For the past three years I’ve worked as an investment officer at Calvert Foundation. One of my goals this year is to do more writing about what I do, and I’m starting with a review of The Impact Investor by Cathy Clark, Jed Emerson, and Ben Thornley.
The book helped me better understand not only the transactions I manage, but Calvert Foundation’s position within the impact investing space.
As part of my job, I talk with a lot of prospective borrowers about their financing needs, and enjoy the diversity of organizations we work with–from U.S. Community Development Financial Institutions (CDFIs) that provide small business financing, to international Microfinance Investment Vehicles (MIVs). Examples of both types of organizations are profiled in the book, LiftFund (formerly Acción Texas) (a CDFI) and MicroVest (an MIV).
It was with a similar geographic and sector lens that I viewed the general impact investing sector. This helped me distinguish borrowers in my head but didn’t help me very much in understanding the space from a more strategic perspective.
Based on the fund landscaping analysis the book walks through, I can now position our borrowers in a simple matrix based on the type of the capital they raise and the investment strategy they use to deploy that capital. This approach provides much more insight into the individual organizations and the overall landscape.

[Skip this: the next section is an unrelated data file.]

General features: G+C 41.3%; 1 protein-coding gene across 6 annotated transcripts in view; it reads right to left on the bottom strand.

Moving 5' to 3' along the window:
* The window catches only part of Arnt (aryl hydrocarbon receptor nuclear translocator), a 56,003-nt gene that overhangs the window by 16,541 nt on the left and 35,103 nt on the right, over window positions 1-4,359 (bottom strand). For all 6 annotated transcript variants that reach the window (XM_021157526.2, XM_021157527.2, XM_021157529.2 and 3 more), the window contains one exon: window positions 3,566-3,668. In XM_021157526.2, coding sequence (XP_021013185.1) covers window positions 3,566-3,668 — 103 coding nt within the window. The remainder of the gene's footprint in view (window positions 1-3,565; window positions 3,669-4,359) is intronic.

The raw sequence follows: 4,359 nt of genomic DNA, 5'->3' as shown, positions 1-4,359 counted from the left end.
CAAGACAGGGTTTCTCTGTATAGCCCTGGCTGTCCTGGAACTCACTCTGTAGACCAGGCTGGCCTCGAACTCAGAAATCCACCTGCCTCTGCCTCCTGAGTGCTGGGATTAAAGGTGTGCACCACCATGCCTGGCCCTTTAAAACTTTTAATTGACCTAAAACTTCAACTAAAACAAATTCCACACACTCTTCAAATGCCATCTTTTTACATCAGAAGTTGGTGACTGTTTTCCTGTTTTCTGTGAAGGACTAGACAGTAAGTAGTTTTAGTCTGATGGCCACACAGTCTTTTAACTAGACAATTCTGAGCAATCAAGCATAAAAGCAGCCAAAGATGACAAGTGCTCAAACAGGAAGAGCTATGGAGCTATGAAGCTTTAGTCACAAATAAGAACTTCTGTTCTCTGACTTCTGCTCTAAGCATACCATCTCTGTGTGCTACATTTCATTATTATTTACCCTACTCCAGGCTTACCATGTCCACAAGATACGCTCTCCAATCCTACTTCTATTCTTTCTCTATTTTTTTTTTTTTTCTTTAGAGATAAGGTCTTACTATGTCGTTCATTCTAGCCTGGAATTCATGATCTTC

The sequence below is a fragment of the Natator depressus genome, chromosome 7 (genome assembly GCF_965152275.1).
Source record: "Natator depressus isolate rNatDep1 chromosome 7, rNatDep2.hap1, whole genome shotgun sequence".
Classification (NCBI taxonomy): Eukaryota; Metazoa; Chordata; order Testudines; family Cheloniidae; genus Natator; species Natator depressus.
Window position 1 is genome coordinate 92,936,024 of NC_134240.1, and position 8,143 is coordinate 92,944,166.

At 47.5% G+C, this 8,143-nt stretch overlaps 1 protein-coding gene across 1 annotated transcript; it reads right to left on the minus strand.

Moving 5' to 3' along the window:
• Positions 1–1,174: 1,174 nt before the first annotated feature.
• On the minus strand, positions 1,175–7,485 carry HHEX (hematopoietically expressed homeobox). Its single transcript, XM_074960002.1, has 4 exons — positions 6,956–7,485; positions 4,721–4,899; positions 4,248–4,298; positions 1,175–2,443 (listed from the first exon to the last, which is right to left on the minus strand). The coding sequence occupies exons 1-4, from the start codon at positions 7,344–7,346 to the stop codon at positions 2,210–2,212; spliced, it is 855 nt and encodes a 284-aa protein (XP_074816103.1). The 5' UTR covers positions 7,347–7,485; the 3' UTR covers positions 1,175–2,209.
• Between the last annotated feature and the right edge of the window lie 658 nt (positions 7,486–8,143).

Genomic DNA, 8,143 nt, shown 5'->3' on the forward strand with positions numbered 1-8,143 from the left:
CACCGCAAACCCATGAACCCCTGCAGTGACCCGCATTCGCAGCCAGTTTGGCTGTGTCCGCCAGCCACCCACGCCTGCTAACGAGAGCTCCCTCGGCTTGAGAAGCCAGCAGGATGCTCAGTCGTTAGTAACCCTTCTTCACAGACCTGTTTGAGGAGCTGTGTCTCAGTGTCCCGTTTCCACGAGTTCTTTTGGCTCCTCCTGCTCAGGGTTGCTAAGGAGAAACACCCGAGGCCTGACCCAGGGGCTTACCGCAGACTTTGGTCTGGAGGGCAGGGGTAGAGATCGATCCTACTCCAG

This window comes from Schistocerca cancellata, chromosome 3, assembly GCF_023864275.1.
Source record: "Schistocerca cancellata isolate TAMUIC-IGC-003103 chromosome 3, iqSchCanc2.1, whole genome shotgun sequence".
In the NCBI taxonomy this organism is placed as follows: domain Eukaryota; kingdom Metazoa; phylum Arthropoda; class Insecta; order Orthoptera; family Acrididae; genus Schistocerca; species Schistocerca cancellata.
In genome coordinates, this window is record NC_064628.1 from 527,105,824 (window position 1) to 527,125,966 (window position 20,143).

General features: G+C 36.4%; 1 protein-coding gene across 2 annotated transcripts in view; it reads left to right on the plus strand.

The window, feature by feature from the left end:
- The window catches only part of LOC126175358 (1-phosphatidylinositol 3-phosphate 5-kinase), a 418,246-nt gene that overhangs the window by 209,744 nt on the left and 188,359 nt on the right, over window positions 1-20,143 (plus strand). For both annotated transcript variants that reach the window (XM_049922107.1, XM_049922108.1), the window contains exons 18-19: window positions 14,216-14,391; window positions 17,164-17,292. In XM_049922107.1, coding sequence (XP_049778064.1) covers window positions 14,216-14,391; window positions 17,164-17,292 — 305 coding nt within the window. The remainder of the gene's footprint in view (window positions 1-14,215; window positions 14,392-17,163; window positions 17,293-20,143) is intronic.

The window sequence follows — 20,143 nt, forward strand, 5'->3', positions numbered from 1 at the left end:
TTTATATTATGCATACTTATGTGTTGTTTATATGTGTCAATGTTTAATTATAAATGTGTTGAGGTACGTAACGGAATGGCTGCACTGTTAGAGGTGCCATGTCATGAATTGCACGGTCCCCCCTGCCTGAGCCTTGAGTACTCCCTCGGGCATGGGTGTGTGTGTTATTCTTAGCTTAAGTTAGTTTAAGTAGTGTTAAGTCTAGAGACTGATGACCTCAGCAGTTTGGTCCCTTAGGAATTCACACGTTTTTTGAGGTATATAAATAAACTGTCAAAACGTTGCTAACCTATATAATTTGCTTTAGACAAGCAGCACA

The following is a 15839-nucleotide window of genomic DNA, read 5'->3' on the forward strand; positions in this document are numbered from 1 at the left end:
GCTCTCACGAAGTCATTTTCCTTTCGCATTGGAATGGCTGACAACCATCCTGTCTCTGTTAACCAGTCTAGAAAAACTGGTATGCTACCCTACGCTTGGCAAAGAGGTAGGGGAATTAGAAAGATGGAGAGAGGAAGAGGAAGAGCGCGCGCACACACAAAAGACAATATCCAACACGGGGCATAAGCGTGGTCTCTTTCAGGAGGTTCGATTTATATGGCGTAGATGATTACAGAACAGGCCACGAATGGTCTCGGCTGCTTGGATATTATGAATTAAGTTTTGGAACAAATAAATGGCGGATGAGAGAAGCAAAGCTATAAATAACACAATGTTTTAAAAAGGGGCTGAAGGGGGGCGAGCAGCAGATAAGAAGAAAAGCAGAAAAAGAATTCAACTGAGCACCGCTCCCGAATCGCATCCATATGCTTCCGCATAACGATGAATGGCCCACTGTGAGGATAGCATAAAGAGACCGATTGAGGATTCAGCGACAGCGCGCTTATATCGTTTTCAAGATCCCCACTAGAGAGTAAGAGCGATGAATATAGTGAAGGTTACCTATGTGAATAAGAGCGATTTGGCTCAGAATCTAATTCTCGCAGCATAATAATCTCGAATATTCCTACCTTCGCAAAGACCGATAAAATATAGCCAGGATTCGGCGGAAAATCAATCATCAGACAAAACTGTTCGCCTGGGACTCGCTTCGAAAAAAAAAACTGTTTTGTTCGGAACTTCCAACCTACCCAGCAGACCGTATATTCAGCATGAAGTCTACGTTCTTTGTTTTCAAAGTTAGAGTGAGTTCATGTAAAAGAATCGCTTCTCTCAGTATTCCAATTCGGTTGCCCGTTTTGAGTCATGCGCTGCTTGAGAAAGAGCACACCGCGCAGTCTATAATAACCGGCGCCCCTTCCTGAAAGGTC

As explained in the book, LiftFund is a “first responder” type fund with an investor base that is more policy driven and an investment strategy focused on earlier stage businesses. MicroVest is a “scale agent” with an investor base which is more private interest driven and an investment strategy focused on later-stage businesses.
Seeing where our own organization sits in the matrix (between LiftFund and MicroVest) helped me think about our current role and, more importantly, the direction we should move in to add the most value in the overall development of the impact investing ecosystem.
The matrix is just one example of the many things I learned from the book. In short, it’s everything I wanted to learn about impact investing that they didn’t teach me in business school. I’ll be back with more insights from the book, which you check out for yourself on Amazon.
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This post was originally published on CalvertFoundation.org
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